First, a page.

Drawing on his training in Chinese medicine Gerry Sullivan presents Freud’s work as providing a new approach to articulating and responding to our human being. Chinese thought can also be the basis for identifying and clarifying our presuppositions about our being in the world and Gerry proposes investigation of what should be a productive dynamic between these two traditions.
On the day of Freud 150 Mary Darby introduced six speakers who gave brief presentations outlining how psychoanalysis informs their work in a variety of settings. Angela Noonan and Emer Rutledge spoke of how psychoanalysis relates to their work as Senior Registrar psychiatrists in the mental health services. Angela questions the speed with which we medicalise difficulties and Emer proposes a psychoanalytic response to Borderline Personality Disorder. Claire Hawkes, who works as a psychotherapist in Schizophrenia Ireland, proposes combining medication with psychoanalytic work in the treatment of psychosis. From his work with young people Malachi McCoy suggests that the actions of the self- harmer and the car thief be considered the expression of the same fundamental difficulty in different languages. He quotes the French child psychoanalyst Catherine Mathelin who has said that the child’s world is one of horror, hatred and death for which a “sugary response” is not appropriate. Bernard Kennedy presents work in progress from his Ph.D. research on the sense of the symptom in psychoanalysis as a response to the question of subjective suffering. Mary Cullen writes of her work in the Mount-town Community Youth Project in South Dublin highlighting the place and the function of the father in society and in each individual’s structure.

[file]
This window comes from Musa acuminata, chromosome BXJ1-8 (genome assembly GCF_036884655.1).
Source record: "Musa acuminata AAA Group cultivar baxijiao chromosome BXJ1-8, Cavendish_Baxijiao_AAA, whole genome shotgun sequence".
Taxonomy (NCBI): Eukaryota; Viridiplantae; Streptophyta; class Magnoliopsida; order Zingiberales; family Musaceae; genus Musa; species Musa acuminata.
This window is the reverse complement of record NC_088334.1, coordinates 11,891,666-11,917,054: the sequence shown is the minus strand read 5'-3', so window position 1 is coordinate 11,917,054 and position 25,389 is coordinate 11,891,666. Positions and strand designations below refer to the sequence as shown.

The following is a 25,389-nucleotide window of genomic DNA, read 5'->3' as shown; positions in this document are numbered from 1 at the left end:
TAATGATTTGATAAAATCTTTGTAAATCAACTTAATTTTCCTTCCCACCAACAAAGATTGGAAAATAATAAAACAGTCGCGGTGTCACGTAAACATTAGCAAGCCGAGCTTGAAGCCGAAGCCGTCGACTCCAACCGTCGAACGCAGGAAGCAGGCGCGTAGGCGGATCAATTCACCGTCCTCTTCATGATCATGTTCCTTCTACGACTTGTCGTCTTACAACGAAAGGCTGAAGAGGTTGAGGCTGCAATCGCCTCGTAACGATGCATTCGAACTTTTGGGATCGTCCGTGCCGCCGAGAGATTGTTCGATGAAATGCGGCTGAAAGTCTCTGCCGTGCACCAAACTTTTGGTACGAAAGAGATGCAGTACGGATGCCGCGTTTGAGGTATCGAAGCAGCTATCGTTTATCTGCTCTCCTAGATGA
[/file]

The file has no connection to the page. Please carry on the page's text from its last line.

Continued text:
Patricia McCarthy takes us through two recent documents which require response from psychoanalytic workers: A Vision for Change produced by the Government’s Expert Group in Mental Health Policy and a mission statement form UCD regarding research. While challenging to a discourse which responds to human subjectivity Patricia advocates that psychoanalysis should engage with these discourses of state and university in order for it to inform developments in these areas in accordance with psychoanalytic principles.
In a paper that should be required reading for all training psychiatrists Aisling Campbell presents thought-provoking questions concerning the differences between psychiatric and psychoanalytic work. As a consultant psychiatrist and practising psychoanalyst she asks to what extent current psychiatric practice in Ireland will allow itself to be informed by Freud’s work. It is psychoanalysis, after all, which provides insight into the inevitable transference which determines the course of treatment in the state health services. For its part Aisling asks how psychoanalysis, founded on the concept of the unconscious, can situate itself effectively in relation to the mental health services without being undermined by the demands for outcome in terms of clear therapeutic effect.